At one point, we needed to stay in Iraq to establish a beachhead of liberal democracy in the Arab world. Today, if you listen to some of the war’s strongest supporters, our goals are considerably less inspiring. Here’s Frederick Kagan from today’s Washington Post:
The presence of American troops is vital to restraining Iraqi soldiers – the Iraqis know not to participate in death squad activities when Americans are around. The fact that large numbers of U.S. troops are not embedded with the Iraqi police is a main reason for the participation of those forces in the killings. When the U.S. troops go, the Iraqi army will probably go the same way.
And here’s Reuel Marc Gerecht writing in the Weekly Standard:
staying in Iraq ought to be a compelling choice…. We–not the Iraqis–need to lead a major effort to break the Sunni insurgency. We–not the Iraqis–must police the Shiite-dominated security services to ensure they don’t slaughter the Sunnis, especially as we and a Shiite-dominated army with an important Kurdish contingent make a more serious effort to control Baghdad, Ramadi, and the centers of Sunni resistance. We need to keep building up a Shiite-dominated Iraqi army and slowly deploying it in ways that it can handle–with integral American involvement, as at Tal Afar. We should expect a few Iraqi governments to collapse before we start seeing real progress. Yet our presence in Iraq is the key to ensuring that Shiite-led governments don’t collapse into a radical hard core.
This may be too much for the United States now. It certainly appears to be too much for the Democrats. We would have all been better off if President Bush and his team had done what Senator John McCain advised back in 2004, when the insurgency started to rip: Tell everyone that the war would be long and hard, and pour in more troops. If we no longer have the stomach for this fight–and it’s going to be ugly, with few sterling VIP Iraqis who will make us proud–then we should at least be honest with ourselves. Leaving Iraq will not make our world better. We will be a defeated nation. Our holy-warrior and our more mundane enemies will know it. And we can rest assured that they will make us pay. Over and over and over again. (Emphasis added).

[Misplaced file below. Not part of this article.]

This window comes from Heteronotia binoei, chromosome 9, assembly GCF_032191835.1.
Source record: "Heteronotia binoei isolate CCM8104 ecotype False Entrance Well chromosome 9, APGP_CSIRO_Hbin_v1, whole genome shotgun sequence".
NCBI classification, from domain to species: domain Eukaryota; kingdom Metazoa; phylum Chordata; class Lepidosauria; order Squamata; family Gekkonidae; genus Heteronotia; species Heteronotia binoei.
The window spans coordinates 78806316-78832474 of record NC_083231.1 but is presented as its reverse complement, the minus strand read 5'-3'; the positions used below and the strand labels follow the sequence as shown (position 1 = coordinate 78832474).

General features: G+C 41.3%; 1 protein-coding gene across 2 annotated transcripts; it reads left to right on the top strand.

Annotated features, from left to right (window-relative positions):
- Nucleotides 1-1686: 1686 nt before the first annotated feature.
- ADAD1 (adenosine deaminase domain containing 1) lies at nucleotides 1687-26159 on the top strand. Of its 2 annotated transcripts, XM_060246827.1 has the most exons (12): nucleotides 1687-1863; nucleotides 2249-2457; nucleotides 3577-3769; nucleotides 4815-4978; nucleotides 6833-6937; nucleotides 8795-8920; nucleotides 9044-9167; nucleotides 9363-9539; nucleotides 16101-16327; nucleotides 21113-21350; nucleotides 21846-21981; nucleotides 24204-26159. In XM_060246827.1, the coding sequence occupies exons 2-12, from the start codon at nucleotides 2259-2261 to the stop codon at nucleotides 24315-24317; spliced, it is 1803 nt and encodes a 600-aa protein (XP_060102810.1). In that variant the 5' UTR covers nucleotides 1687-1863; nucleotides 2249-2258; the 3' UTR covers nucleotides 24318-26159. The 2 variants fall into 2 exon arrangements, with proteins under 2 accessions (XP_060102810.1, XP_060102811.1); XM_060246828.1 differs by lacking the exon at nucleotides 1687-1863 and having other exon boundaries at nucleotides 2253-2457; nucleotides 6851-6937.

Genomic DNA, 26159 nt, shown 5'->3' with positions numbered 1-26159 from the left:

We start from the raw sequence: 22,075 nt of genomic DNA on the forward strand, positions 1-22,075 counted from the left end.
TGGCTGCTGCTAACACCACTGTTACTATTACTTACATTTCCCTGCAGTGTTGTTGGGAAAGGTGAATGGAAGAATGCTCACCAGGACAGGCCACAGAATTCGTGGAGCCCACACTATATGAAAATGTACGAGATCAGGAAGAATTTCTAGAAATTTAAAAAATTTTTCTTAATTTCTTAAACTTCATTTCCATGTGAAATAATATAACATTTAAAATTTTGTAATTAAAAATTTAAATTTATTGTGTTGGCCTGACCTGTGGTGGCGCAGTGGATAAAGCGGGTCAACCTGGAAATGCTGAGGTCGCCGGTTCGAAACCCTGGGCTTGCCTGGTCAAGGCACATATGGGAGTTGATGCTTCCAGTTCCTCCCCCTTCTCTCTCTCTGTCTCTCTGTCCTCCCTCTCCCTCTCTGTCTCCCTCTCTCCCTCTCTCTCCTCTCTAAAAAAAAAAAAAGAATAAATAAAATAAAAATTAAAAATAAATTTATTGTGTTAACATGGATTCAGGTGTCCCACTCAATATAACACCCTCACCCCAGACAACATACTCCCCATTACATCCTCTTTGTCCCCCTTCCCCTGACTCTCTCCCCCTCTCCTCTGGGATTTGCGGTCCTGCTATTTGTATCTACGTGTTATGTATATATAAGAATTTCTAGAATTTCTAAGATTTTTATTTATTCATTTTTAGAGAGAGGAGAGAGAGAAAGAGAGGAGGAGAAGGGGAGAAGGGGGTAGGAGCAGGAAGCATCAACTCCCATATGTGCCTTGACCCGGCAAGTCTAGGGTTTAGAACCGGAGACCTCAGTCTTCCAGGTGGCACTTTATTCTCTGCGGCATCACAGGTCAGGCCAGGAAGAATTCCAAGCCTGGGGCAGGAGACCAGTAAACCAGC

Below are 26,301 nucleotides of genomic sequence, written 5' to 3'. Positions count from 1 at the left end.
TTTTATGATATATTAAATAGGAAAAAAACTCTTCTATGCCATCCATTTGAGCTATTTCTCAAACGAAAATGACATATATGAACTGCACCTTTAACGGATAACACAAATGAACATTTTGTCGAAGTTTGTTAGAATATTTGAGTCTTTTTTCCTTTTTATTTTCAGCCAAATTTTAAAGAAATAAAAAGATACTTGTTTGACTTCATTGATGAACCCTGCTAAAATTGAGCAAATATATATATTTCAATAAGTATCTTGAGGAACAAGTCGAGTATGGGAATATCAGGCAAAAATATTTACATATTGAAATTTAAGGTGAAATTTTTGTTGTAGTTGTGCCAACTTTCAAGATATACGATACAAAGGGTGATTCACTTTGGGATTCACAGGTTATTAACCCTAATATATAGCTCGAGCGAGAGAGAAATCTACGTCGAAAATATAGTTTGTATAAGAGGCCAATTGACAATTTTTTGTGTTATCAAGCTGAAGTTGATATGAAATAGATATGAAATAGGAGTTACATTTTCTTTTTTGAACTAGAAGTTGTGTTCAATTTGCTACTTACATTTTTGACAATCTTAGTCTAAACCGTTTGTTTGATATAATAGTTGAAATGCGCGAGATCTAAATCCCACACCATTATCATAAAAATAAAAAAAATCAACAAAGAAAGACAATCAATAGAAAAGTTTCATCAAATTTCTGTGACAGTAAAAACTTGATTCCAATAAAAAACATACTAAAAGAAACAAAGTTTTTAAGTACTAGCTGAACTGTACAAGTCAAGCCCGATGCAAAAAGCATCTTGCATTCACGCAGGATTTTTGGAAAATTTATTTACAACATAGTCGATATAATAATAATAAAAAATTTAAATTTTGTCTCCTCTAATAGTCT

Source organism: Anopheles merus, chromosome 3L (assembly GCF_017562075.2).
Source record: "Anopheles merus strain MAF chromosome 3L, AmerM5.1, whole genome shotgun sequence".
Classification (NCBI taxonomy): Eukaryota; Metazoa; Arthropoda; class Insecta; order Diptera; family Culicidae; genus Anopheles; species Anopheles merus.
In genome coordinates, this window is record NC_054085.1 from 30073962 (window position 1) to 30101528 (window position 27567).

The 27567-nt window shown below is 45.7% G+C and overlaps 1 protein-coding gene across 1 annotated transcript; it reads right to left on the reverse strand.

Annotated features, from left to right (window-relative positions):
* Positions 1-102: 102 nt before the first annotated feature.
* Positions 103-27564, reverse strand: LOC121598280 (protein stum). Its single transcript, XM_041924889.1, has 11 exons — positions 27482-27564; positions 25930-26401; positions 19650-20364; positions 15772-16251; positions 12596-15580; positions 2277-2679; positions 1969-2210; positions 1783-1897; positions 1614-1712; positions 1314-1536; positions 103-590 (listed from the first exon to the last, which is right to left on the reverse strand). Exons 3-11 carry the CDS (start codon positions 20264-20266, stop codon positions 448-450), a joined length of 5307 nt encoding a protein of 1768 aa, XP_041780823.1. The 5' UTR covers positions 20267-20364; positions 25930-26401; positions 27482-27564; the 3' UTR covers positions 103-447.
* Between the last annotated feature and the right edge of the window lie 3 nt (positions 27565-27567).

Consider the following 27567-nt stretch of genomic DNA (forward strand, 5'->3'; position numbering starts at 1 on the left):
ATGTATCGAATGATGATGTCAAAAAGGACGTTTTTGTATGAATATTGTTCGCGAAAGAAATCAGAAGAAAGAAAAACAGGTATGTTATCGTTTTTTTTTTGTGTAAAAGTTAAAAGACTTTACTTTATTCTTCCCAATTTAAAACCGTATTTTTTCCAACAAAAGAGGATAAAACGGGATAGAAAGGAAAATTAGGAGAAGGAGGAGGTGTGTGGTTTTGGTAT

We’re no longer fighting to create a democratic Iraq that will be an example to the Muslim world. Now we’re supposed to fight to put down the Sunnis while using the other hand to hold back the Shiites from doing it an overly zealous and gory fashion. In the best-case scenario, what rickety government we keep standing will not be one to make us proud, as Gerecht puts it. These are the war’s supporters. This is the case for staying. Not something I’d want my kid or yours to die for.
But any other course, Frederick Kagan declares, would be “morally contemptible”: “Both honor and our vital national interest require establishing conditions in Iraq that will allow the government to consolidate and maintain civil peace and good governance.” Which is a bit cheeky. One might wish for a little less moral bombast and a little more humility when being lectured on matters of honor and vital national interest from one of the people who helped lead us into the biggest foreign policy disaster in three decades.
But put that aside. We need to stay, Kagan says, to help the nascent Iraqi government “consolidate and maintain civil peace and good governance,” a phrase that comes just three paragraphs after Kagan tells us we need to stay because the Iraqi police forces are carrying out sectarian murders and the Iraqi army would quickly turn to “death-squad activities” but for our supervision.
“Civil peace.” “Good governance.” Through what method of social alchemy are our soldiers going to transform the army and the police force into institutions that even aim at providing those goods, let alone institutions capable of providing them? How long will that transformation take, and can that goal possibly be achieved? If it can’t, how moral is it to ask more Americans to die for it?